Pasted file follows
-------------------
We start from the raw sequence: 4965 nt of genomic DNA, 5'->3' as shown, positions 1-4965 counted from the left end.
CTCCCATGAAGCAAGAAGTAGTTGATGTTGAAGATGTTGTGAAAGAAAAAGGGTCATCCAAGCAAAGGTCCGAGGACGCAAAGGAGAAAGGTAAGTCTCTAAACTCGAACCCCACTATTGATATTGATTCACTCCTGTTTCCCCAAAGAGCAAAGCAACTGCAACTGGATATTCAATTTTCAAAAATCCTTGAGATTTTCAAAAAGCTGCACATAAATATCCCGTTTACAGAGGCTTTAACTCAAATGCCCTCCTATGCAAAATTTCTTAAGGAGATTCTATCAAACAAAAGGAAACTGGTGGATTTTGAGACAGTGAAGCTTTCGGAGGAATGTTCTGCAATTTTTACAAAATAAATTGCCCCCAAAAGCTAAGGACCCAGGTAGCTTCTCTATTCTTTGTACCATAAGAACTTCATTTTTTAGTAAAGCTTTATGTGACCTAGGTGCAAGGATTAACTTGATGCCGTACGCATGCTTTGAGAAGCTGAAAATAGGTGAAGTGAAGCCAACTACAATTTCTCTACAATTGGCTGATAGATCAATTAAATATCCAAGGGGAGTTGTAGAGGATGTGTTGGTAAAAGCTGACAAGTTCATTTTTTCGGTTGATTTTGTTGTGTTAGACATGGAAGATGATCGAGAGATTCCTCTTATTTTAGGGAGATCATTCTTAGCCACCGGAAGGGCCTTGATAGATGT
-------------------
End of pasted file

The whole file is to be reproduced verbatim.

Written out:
We start from the raw sequence: 4965 nt of genomic DNA, 5'->3' as shown, positions 1-4965 counted from the left end.
CTCCCATGAAGCAAGAAGTAGTTGATGTTGAAGATGTTGTGAAAGAAAAAGGGTCATCCAAGCAAAGGTCCGAGGACGCAAAGGAGAAAGGTAAGTCTCTAAACTCGAACCCCACTATTGATATTGATTCACTCCTGTTTCCCCAAAGAGCAAAGCAACTGCAACTGGATATTCAATTTTCAAAAATCCTTGAGATTTTCAAAAAGCTGCACATAAATATCCCGTTTACAGAGGCTTTAACTCAAATGCCCTCCTATGCAAAATTTCTTAAGGAGATTCTATCAAACAAAAGGAAACTGGTGGATTTTGAGACAGTGAAGCTTTCGGAGGAATGTTCTGCAATTTTTACAAAATAAATTGCCCCCAAAAGCTAAGGACCCAGGTAGCTTCTCTATTCTTTGTACCATAAGAACTTCATTTTTTAGTAAAGCTTTATGTGACCTAGGTGCAAGGATTAACTTGATGCCGTACGCATGCTTTGAGAAGCTGAAAATAGGTGAAGTGAAGCCAACTACAATTTCTCTACAATTGGCTGATAGATCAATTAAATATCCAAGGGGAGTTGTAGAGGATGTGTTGGTAAAAGCTGACAAGTTCATTTTTTCGGTTGATTTTGTTGTGTTAGACATGGAAGATGATCGAGAGATTCCTCTTATTTTAGGGAGATCATTCTTAGCCACCGGAAGGGCCTTGATAGATGT